12. Having had no motivation lately due to recent events (our family dog of 12 years sadly passed away a couple of weeks ago, and Melbourne has been put back into a lockdown, with masks now mandatory) I decided to throw myself back into modelling and designing, with something a bit different and far more complex than what I've done in the past, for various reasons, the least of which was choosing to design an etched chassis for it (rather than going with a 3D printed or kitbashed one) The decision was made to design the George England 2-4-0Ts built in 1860 for the Melbourne and Suburban Railway Company. 2 were built, named Hawthorn and Richmond, and after passing to the Melbourne Railway Company and later Melbourne and Hobsons Bay United Railway Company through successive acquisitions and mergers, ended up being sold to private contractors, Hawthorn in 1877 and Richmond in 1872, meaning neither made it into VR service - the M&HBURC was purchased by the VR in 1878. This specific choice led to one major problem - only one known photograph exists of either loco, and it's from after they were sold, appearing with a tender attached (https://images.prov.vic.gov.au/loris/7164%2F0926%2F37%2Fimages%2F1%2Ffiles%2F12800-00001-000011-050.tif/full/6000,/0/default.jpg, and there are no diagrams. George England Co records list the builders numbers (160 and 161), and cylinder size (15x20"), but nothing else. Consequently, the base dimensions (namely wheel size, overall length and overall width) were taken off the M&HBRC Stephenson 2-4-0WT (later N class), as proportionally they were similar. 2 days later, and I have a set of 3D components (cylinders and body), and an etching sheet design for the chassis components. The cab roof and rear supports will be plasticard and brass wire, and the body will fit a High Level RoadRunner gearbox and 12mm diameter motor. Due to minimum sheet sizes for etching I've fitted 6 sets of chassis etches, when etched two will become a Hawthorn and Richmond for me, two have been accounted for by a friend, and the remainder may get boxed up into somewhat of a complete kit and sold. As I've documented various stages of my design method here before I'll simply skip to the end images. The chassis etches extruded to full thickness (.45mm) and assembled, with the body and cylinders attached, and a rough set of wheels (RP-110 spec) attached - the wheels were attached so I could rough out the length of the main rod, piston rod, slidebars, crosshead, and slidebar guide. The cab roof will be .5mm plasticard and the rear supports .5mm brass, 3D printing them would be too flimsy. The 'assembled' chassis etch, and an image of the etching sheet plan below. The plan was done in SketchUp, then transferred to Inkscape for final processing into a suitable format to send off to the etchers. I had PPD Ltd of Scotland recommended to me for the work, and will be sending them an email once I can afford to pay for the etchings. The sheet is 300x150mm (the minimum size possible). Being the first time designing anything for etching (I've done some basic designs for laser cutting in the past, but at a much bigger scale) I'm very happy with how the design's come out, hopefully the final version comes out just as well! At some point over the next week or two I'll be printing off one of the bodies to see if any adjustment is needed. Peter
  13. It's often been stated by my railway friends that I can be somewhat of a rivet counter sometimes - considering current circumstances it would seem they were correct There are some 1,605 rivets in the model, as they're all separate entities within the model no physical counting was involved in the final count, though the positioning of them was almost entirely by eye, unfortunately following the spacings specified in the diagram resulted in too few rivets spaced too far apart when compared to photographs. Each rivet measures approximately 0.23mm in diameter and 0.12mm in height. The gaps in the columns of rivets on the rear of the tender are for the numberplates. The design of this one varies from my first tender design and print, it was pointed out to me that later batches of DD (after about 1912) and the K class had self-trimming tender tanks, which had a different bunker design and were slightly longer (8 1/2") than the original type. As the models for which this is intended (R-T-R D3 and K class models due out in the next year or so) I decided to move on and get this type finished and then come back to the original one at some point; I need some more diagrams to be able to start my own DD loco design. After the pain involved in adding the rivets I'm going to take a break from tender designs now, the print of this one's starting as I type. I'm not sure what I'll do next, I may start on another loco project or step back from designing and do some kitbuilding; I still have a nice big pile of both unbuilt and part-built kits to work on. Peter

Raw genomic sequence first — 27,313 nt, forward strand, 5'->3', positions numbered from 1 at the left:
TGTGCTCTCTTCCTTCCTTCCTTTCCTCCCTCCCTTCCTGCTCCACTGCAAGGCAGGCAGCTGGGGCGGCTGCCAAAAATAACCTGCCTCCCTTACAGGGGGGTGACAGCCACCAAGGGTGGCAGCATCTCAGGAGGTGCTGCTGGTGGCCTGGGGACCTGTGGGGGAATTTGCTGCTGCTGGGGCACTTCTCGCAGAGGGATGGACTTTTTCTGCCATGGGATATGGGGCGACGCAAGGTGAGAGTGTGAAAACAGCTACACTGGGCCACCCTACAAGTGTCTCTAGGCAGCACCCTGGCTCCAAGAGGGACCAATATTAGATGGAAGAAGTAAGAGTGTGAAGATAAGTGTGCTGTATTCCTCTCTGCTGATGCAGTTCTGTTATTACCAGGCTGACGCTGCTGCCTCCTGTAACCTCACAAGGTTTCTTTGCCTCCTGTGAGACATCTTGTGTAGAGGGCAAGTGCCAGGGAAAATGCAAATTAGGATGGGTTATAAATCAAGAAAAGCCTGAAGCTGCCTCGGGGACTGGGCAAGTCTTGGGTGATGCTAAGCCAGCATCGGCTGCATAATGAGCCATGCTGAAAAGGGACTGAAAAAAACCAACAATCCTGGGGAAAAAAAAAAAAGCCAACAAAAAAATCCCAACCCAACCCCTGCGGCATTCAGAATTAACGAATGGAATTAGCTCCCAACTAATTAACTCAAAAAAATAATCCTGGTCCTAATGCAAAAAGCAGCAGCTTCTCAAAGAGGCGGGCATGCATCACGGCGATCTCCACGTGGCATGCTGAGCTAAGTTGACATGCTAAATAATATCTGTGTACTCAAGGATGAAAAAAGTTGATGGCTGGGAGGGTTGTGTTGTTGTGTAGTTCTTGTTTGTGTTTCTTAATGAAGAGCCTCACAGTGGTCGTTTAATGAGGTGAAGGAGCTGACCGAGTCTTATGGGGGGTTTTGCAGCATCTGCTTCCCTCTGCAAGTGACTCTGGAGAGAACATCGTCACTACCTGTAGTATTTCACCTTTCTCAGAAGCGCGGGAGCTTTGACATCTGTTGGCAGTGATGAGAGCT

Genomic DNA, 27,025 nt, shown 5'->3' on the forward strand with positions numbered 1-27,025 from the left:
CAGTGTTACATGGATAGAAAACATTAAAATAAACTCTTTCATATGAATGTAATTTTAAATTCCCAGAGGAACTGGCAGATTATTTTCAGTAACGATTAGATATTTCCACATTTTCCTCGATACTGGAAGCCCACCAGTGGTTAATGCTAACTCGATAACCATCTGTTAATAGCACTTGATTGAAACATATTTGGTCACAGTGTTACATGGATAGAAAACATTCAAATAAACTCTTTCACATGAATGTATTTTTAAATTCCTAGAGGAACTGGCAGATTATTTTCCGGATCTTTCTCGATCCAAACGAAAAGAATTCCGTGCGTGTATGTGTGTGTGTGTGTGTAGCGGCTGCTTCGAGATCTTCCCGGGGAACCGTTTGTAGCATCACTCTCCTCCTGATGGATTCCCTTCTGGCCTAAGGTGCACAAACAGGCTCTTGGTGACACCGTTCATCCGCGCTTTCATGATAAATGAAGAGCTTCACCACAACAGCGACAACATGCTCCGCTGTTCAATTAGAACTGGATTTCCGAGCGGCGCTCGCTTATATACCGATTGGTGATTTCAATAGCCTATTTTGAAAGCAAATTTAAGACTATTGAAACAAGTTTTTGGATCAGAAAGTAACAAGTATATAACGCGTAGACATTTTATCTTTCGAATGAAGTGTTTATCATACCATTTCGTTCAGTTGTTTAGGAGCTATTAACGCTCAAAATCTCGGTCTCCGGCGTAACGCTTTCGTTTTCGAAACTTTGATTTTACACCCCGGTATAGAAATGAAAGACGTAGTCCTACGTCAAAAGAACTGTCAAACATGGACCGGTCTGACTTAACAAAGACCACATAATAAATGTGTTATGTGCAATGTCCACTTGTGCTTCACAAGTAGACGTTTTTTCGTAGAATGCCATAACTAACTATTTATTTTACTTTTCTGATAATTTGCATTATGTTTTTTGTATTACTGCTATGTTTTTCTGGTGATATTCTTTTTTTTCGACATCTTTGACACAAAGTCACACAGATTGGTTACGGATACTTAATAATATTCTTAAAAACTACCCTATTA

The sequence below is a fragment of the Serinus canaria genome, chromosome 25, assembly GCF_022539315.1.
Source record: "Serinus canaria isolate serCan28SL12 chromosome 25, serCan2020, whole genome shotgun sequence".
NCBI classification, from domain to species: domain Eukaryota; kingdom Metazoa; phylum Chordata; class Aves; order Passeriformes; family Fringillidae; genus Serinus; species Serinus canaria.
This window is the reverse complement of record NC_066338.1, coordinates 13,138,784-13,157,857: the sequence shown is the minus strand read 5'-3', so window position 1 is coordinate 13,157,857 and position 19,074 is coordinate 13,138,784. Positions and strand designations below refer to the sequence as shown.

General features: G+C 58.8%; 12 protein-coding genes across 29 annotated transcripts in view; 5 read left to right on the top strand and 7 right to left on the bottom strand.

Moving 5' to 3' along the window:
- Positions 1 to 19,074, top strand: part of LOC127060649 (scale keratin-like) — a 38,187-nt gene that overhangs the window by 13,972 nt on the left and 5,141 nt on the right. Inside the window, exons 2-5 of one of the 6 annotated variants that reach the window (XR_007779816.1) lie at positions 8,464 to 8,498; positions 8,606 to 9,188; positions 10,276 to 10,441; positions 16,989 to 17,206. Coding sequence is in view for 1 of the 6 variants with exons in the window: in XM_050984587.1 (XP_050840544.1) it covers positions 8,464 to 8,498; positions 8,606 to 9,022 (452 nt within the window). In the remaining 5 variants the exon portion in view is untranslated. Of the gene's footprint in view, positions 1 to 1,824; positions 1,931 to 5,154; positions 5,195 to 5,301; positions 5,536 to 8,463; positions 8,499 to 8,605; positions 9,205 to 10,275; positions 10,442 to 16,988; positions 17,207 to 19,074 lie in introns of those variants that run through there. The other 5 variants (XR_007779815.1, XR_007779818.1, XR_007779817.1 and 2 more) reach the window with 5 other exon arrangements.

14. My latest project has been the start of something which will be much bigger eventually. I recently got a set of General Arrangement drawings for a VR DD steam loco (first built 1902), which happens to fit my EM gauge era nicely. So, I started with the tender. The design itself was incredibly complex to do, the tender includes a flare with beading, which is (in my opinion) easily the hardest shape/design aspect to design using SketchUp. The base design of the tender took about 5 hours, drawing it to 1:1 scale using feet and inches. The flare and beading took another 15 hours. It's not my neatest work, but in HO scale it looks fine. The completed CAD design is below. I'm yet to add rivets (several hundred of them, a task which I'm rather dreading), but they'll be done eventually. Once the CAD was completed, I ran off a print. A lack of interior support led to the sides bowing outwards during post curing process. Some extra supports were added, and a second print was done, which turned out fine, save for some Z axis shift, which will be rectified. The second print was painted satin black, and bluetacked onto the tender frame of my brass K class. It's not accurate (K192 is a boxpok K class, built in 1946, the first 10 Ks built in 1922 were the only ones fitted with flared tenders), but I like the look of it. The eventual plan is to design a complete DD, including different variations (they had 3 styles of footplate and 2 different cab designs), but I need to obtain some more detailed drawings before I can do so. Peter
  15. Thanks Mark. As Nile posted, I use the Sketchup STL extension when exporting all of my models. It's very convenient too as it gives you the option to only export parts of a model instead of the whole thing (unless you want to export the whole thing). Peter